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Turkey’s Erdogan Gets Away With Foreign Policy Adventurism

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Turkey’s Erdogan Gets Away With Foreign Policy Adventurism

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In 2010, Turkey’s “Zero Problems” foreign-policy doctrine was the marvel of the Mediterranean and the Middle East. Under the leadership of Recep Tayyip Erdogan, the country was using diplomacy and commerce to develop cordial — or at least civil — relations, not only in its neighborhood and near abroad, but across the world. Erdogan himself was the toast of the high table of international affairs, where leaders of the great powers sought his counsel and company.

Ten years later, Turkey’s foreign-policy landscape might more accurately be described as “Only Problems.” Ankara is deploying hard power and harsh rhetoric, rather than diplomacy, to maintain its influence.

It is in various degrees of confrontation with most countries that adjoin either its land borders or the waters of the Eastern Mediterranean: Greece, Syria, Israel, Cyprus, Iraq, Armenia and Egypt. Farther afield, it is in conflict with France, Saudi Arabia and the United Arab Emirates.

And at a time when the world powers can’t seem to agree on anything, they seem to reached near unanimity that Erdogan is a troublemaker.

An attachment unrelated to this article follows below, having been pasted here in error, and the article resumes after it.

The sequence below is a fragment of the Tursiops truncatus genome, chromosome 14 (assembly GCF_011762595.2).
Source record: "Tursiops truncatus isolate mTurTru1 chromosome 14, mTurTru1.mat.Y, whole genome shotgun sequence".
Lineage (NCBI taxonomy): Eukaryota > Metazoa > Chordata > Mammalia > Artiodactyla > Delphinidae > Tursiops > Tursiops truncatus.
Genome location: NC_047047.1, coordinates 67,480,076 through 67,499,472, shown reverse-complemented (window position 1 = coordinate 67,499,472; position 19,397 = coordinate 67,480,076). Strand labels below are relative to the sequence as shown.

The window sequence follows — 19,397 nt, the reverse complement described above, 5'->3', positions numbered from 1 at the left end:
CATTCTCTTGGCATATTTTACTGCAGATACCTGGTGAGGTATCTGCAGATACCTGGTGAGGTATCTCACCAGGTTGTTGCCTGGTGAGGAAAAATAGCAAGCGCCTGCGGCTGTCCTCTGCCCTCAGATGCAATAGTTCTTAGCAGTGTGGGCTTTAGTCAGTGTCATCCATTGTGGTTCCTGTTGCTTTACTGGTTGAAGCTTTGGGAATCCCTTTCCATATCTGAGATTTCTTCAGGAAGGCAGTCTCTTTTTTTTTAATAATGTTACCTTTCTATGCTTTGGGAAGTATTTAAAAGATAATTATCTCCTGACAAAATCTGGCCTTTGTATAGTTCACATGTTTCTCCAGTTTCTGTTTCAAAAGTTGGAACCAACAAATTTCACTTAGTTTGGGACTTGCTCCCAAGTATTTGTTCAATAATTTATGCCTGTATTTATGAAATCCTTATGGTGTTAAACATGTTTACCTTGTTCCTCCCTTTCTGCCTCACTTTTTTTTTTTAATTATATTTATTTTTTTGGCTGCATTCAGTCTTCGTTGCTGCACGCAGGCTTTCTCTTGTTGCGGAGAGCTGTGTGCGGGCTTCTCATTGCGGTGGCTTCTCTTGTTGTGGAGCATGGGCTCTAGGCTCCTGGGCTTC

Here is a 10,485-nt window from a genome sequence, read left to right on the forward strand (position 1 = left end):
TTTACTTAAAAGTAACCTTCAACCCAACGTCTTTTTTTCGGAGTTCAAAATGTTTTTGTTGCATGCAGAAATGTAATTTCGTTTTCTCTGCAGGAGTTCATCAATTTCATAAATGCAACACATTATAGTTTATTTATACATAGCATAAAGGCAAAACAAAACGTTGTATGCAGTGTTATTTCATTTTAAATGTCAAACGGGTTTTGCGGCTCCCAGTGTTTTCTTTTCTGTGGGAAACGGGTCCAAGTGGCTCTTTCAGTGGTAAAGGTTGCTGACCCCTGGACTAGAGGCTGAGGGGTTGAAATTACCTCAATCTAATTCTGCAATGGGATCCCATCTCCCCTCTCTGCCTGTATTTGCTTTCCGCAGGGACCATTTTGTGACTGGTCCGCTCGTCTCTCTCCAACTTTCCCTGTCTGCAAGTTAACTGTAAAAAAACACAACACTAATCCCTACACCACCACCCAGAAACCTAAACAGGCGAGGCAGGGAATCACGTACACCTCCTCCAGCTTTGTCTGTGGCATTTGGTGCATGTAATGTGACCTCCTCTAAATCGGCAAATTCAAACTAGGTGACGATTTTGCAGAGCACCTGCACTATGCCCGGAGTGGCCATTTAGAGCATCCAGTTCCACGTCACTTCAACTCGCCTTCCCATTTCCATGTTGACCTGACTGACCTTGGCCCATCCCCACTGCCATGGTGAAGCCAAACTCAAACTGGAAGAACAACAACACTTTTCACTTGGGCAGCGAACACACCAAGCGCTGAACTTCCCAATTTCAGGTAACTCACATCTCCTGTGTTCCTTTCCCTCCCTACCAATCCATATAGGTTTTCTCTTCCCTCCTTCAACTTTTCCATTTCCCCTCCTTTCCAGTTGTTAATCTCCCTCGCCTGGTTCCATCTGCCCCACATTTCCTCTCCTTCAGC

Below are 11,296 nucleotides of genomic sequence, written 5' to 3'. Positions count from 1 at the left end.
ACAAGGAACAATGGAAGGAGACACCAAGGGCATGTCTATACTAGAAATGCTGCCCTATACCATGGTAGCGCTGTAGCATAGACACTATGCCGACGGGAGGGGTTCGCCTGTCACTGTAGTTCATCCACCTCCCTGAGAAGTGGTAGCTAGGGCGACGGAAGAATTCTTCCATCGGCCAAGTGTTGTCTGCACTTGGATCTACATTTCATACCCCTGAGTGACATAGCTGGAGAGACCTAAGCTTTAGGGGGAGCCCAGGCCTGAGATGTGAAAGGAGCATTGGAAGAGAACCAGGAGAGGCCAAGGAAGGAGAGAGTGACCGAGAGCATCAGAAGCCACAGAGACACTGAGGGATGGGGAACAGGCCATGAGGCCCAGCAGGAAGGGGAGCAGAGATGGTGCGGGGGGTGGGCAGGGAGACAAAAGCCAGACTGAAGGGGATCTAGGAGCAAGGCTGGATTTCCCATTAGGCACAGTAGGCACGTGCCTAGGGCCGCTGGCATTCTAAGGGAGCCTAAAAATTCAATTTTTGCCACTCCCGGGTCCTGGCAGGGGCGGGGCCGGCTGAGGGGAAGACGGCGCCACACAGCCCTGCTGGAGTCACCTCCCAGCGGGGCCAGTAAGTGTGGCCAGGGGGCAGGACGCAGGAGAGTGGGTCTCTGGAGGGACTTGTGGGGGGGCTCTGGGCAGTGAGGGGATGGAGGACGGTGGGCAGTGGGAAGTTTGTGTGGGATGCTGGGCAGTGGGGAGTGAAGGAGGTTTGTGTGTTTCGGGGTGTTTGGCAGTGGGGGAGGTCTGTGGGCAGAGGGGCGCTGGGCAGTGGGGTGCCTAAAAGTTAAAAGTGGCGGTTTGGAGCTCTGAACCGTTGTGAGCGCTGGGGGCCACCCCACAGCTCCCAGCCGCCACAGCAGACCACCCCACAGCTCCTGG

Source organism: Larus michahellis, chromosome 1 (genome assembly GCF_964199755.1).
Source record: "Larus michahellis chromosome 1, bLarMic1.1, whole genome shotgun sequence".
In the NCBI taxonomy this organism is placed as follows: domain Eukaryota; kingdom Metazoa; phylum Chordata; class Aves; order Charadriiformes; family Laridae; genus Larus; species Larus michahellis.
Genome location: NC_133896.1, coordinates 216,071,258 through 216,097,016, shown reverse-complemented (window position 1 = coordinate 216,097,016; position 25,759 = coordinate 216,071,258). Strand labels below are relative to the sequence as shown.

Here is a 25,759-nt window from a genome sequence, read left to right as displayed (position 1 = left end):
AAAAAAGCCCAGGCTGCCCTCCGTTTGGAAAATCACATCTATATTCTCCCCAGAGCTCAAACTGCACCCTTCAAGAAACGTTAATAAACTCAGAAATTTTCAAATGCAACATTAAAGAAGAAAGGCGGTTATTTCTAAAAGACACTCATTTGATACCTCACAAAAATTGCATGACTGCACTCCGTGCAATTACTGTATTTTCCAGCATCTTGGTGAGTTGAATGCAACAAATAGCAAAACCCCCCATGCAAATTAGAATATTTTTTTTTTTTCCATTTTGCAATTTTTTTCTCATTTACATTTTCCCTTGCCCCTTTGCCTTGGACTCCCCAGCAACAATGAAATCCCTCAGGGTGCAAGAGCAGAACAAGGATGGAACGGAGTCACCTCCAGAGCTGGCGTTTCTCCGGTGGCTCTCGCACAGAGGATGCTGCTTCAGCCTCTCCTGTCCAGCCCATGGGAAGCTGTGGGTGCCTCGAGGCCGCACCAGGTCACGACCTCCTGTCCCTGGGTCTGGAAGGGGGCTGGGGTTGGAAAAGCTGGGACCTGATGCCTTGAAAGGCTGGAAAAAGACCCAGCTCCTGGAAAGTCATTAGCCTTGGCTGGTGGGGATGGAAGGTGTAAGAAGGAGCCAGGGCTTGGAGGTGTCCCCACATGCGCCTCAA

Turkey’s pugnacious president has recently been attracting sharp jabs even from those who used to pull their punches. The U.S. State Department has said it “deplores” Turkey’s decision to restart a controversial geological survey of the Eastern Mediterranean, and called on Ankara to “end this calculated provocation.”

This language is some of the strongest that the Trump administration has directed against Erdogan, who has the ear and affection of his American counterpart.

Meanwhile, Russian President Vladimir Putin, described by Erdogan as a “good friend,” is taking a dim view of his role as cheerleader of the Caucasian conflict, where Turkey is enthusiastically backing Azerbaijan against Armenia. The Kremlin has accused Turkey of adding “fuel to the flames” of the long-simmering dispute over the region of Nagorno-Karabakh. A ceasefire called by Moscow has not ended the fighting.